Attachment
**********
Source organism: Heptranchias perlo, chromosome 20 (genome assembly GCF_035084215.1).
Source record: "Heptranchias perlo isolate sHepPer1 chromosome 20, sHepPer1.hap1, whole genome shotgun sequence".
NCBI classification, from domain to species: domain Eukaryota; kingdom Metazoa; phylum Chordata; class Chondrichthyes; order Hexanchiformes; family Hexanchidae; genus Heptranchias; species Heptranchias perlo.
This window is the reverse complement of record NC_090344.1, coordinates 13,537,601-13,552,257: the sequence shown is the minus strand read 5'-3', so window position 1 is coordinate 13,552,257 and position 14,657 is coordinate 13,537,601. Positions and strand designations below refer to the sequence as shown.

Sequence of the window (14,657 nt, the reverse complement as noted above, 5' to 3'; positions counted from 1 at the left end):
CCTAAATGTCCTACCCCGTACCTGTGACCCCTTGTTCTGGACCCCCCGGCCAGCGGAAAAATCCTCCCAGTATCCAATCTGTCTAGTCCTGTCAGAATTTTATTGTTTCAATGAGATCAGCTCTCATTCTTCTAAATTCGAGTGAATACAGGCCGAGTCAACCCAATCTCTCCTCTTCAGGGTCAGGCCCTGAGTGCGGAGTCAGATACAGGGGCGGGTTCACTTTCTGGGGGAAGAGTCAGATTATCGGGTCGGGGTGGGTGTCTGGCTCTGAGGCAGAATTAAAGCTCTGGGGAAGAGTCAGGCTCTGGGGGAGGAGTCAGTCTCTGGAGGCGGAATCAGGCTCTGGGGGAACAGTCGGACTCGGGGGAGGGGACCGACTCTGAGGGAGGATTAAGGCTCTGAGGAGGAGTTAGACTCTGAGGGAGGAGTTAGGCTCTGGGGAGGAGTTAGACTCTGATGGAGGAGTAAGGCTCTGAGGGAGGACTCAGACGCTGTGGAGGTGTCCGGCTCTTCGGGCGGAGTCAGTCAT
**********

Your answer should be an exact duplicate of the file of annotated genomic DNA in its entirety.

Source organism: Heptranchias perlo, chromosome 20 (genome assembly GCF_035084215.1).
Source record: "Heptranchias perlo isolate sHepPer1 chromosome 20, sHepPer1.hap1, whole genome shotgun sequence".
NCBI classification, from domain to species: domain Eukaryota; kingdom Metazoa; phylum Chordata; class Chondrichthyes; order Hexanchiformes; family Hexanchidae; genus Heptranchias; species Heptranchias perlo.
This window is the reverse complement of record NC_090344.1, coordinates 13,537,601-13,552,257: the sequence shown is the minus strand read 5'-3', so window position 1 is coordinate 13,552,257 and position 14,657 is coordinate 13,537,601. Positions and strand designations below refer to the sequence as shown.

Sequence of the window (14,657 nt, the reverse complement as noted above, 5' to 3'; positions counted from 1 at the left end):
CCTAAATGTCCTACCCCGTACCTGTGACCCCTTGTTCTGGACCCCCCGGCCAGCGGAAAAATCCTCCCAGTATCCAATCTGTCTAGTCCTGTCAGAATTTTATTGTTTCAATGAGATCAGCTCTCATTCTTCTAAATTCGAGTGAATACAGGCCGAGTCAACCCAATCTCTCCTCTTCAGGGTCAGGCCCTGAGTGCGGAGTCAGATACAGGGGCGGGTTCACTTTCTGGGGGAAGAGTCAGATTATCGGGTCGGGGTGGGTGTCTGGCTCTGAGGCAGAATTAAAGCTCTGGGGAAGAGTCAGGCTCTGGGGGAGGAGTCAGTCTCTGGAGGCGGAATCAGGCTCTGGGGGAACAGTCGGACTCGGGGGAGGGGACCGACTCTGAGGGAGGATTAAGGCTCTGAGGAGGAGTTAGACTCTGAGGGAGGAGTTAGGCTCTGGGGAGGAGTTAGACTCTGATGGAGGAGTAAGGCTCTGAGGGAGGACTCAGACGCTGTGGAGGTGTCCGGCTCTTCGGGCGGAGTCAGTCAT